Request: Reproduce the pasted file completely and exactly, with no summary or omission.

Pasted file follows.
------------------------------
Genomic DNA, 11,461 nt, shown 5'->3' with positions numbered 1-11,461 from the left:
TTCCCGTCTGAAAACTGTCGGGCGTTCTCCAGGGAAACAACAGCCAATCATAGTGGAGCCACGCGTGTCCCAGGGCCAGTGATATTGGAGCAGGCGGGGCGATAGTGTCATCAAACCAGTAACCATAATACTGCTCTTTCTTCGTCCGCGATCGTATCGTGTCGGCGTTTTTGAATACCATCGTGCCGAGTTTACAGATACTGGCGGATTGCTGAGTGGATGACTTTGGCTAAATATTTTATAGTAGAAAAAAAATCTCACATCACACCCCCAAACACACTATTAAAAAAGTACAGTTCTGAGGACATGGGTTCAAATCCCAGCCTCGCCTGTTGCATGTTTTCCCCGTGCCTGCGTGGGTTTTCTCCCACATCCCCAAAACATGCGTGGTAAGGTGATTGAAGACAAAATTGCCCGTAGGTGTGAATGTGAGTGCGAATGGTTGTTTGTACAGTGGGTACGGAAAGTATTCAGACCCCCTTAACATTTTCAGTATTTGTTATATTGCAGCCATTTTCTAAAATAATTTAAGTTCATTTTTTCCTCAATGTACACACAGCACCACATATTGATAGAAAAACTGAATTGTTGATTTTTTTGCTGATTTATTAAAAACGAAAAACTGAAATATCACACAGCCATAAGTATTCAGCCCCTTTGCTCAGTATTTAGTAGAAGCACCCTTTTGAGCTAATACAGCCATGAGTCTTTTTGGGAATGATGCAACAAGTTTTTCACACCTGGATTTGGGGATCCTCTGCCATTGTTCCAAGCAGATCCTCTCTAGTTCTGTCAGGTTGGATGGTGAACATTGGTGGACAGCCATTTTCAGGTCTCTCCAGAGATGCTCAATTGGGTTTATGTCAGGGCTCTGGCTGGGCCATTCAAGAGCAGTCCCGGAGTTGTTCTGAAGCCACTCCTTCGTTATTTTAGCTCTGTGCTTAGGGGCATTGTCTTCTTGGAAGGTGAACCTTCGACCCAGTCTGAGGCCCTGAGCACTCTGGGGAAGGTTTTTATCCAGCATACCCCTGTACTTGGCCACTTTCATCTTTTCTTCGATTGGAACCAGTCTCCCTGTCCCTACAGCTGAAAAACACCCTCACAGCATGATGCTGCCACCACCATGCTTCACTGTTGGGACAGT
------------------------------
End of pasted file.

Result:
Genomic DNA, 11,461 nt, shown 5'->3' with positions numbered 1-11,461 from the left:
TTCCCGTCTGAAAACTGTCGGGCGTTCTCCAGGGAAACAACAGCCAATCATAGTGGAGCCACGCGTGTCCCAGGGCCAGTGATATTGGAGCAGGCGGGGCGATAGTGTCATCAAACCAGTAACCATAATACTGCTCTTTCTTCGTCCGCGATCGTATCGTGTCGGCGTTTTTGAATACCATCGTGCCGAGTTTACAGATACTGGCGGATTGCTGAGTGGATGACTTTGGCTAAATATTTTATAGTAGAAAAAAAATCTCACATCACACCCCCAAACACACTATTAAAAAAGTACAGTTCTGAGGACATGGGTTCAAATCCCAGCCTCGCCTGTTGCATGTTTTCCCCGTGCCTGCGTGGGTTTTCTCCCACATCCCCAAAACATGCGTGGTAAGGTGATTGAAGACAAAATTGCCCGTAGGTGTGAATGTGAGTGCGAATGGTTGTTTGTACAGTGGGTACGGAAAGTATTCAGACCCCCTTAACATTTTCAGTATTTGTTATATTGCAGCCATTTTCTAAAATAATTTAAGTTCATTTTTTCCTCAATGTACACACAGCACCACATATTGATAGAAAAACTGAATTGTTGATTTTTTTGCTGATTTATTAAAAACGAAAAACTGAAATATCACACAGCCATAAGTATTCAGCCCCTTTGCTCAGTATTTAGTAGAAGCACCCTTTTGAGCTAATACAGCCATGAGTCTTTTTGGGAATGATGCAACAAGTTTTTCACACCTGGATTTGGGGATCCTCTGCCATTGTTCCAAGCAGATCCTCTCTAGTTCTGTCAGGTTGGATGGTGAACATTGGTGGACAGCCATTTTCAGGTCTCTCCAGAGATGCTCAATTGGGTTTATGTCAGGGCTCTGGCTGGGCCATTCAAGAGCAGTCCCGGAGTTGTTCTGAAGCCACTCCTTCGTTATTTTAGCTCTGTGCTTAGGGGCATTGTCTTCTTGGAAGGTGAACCTTCGACCCAGTCTGAGGCCCTGAGCACTCTGGGGAAGGTTTTTATCCAGCATACCCCTGTACTTGGCCACTTTCATCTTTTCTTCGATTGGAACCAGTCTCCCTGTCCCTACAGCTGAAAAACACCCTCACAGCATGATGCTGCCACCACCATGCTTCACTGTTGGGACAGT